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SBD Global/April 25, 2014/People and Pop Culture

Hangin' With ... International Cycling Union Vice President Tracey Gaudry

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UCI VP Tracey Gaudry competed for Australia at the 2000 Sydney Olympics.
TRACEY GAUDRY joined the Int'l Cycling Union (UCI) as VP in September and is the first woman to hold the role. Gaudry is a former elite cyclist, having competed at the 2000 Sydney Olympic Games, and is CEO of the cycling advocacy group the Amy Gillett Foundation. Gaudry spoke to SBD Global about her role at the UCI and her plans for increasing the profile of women’s cycling.

On her first order of business as UCI VP …
Gaudry: The first order of business has been supporting our new president, Brian Cookson, in implementing his manifesto that was part of his presidential candidacy. Literally, on day one we traveled together to the UCI headquarters to set the scene with the UCI -- that we were all part of one big team and that we’re working together for a stronger future for cycling. It was very much a personal approach with the team. Since then, my role as a vice president has been working with Brian and the director general in developing and implementing strategies for the way forward – covering quite clearly anti-doping, international development, international governance and particularly, with myself and my portfolio, the growth and development of women in cycling and the growth and development of participation in cycling globally.

On the significance of her role …
Gaudry: I represent progression of women in cycling in many ways. One, as a former elite cyclist, but two -- we can’t pretend otherwise, but I am the first female ever to be elected to the management committee, let alone to be elected as a vice president. So, these are things that we embrace. These are developments that we say, OK, this is the start of the next wave of development in cycling. Women’s cycling has been around for decades of course, but we’ve got a long way to go in terms of parity and representation. That’s the truth. So, I am the chair of the first ever Women’s Commission within the UCI. It’s something that I campaigned for since my appointment to the management committee in 2012. I’m excited that one of the first decisions under Cookson was to establish a women’s commission.

On women’s cycling …
Gaudry: The purpose of the Women’s Commission is to ride itself out of existence in a few years time and to say that we don’t need to overtly focus on development of women in cycling, because it’s already there. That’s what we want to achieve -- the development and opportunity and viability for women’s cycling. What we’ve already implemented this year was the TV broadcast of the whole of the Women’s Road World Cup series, which is nine events for the course of the summer calendar. That’s a step change that the UCI has directly invested in -- working with the premier women’s series in professional cycling. We’re already developing a strategy for the next three and a half years under Cookson’s leadership. One of the great developments that have come out of the increased focus and interest and support for the development of women and cycling through an existing major stakeholder in cycling is the ASO, who own and deliver the Tour de France. Their decision to introduce a women’s event [La Course] on the final day of the Tour de France shines the spotlight in no other way possible on how great women’s cycling is. It’s just a wonderful development, which the ASO have invested in.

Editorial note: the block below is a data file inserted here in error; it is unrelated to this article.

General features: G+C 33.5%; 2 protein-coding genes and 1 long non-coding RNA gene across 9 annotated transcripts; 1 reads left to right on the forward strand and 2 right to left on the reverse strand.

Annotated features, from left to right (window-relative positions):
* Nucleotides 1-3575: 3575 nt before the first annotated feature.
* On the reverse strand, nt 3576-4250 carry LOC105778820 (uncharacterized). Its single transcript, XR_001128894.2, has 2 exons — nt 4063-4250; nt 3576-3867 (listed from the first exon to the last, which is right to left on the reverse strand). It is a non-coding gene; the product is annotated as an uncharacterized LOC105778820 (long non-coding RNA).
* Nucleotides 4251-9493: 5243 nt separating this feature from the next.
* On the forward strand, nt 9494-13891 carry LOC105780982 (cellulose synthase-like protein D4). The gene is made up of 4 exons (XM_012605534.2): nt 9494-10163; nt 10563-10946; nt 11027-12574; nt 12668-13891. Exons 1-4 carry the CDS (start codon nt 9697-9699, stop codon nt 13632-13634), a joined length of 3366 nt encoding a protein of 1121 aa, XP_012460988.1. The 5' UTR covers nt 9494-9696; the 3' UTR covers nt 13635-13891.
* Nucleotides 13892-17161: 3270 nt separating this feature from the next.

On the possibility of a women’s Tour de France …
Gaudry: The first thing I would say is, without putting a damper on great ambition or great aspiration, let’s take one step at a time, or one pedal stroke at a time. There has been a women’s Tour de France in the past, and indeed, when I was racing through the mid '90s, I raced in the women’s equivalent of the Tour de France. And it was 16 days long with one rest day, as opposed to the men’s Tour de France, which is 23 days long with two rest days. So we know women are capable of great feats, great endurance and great racing. The introduction of the La Course is a step in the right direction. It’s about saying, let’s make an investment. Let’s demonstrate what cycling is capable of and how great women’s cycling is. And let’s work together, from now, for what the future can look like. … Cycling is one of the most intriguing, unique and spectacular sports in the world. It’s about bringing all of that to life while creating an environment where conditions for women’s cycling are improved.
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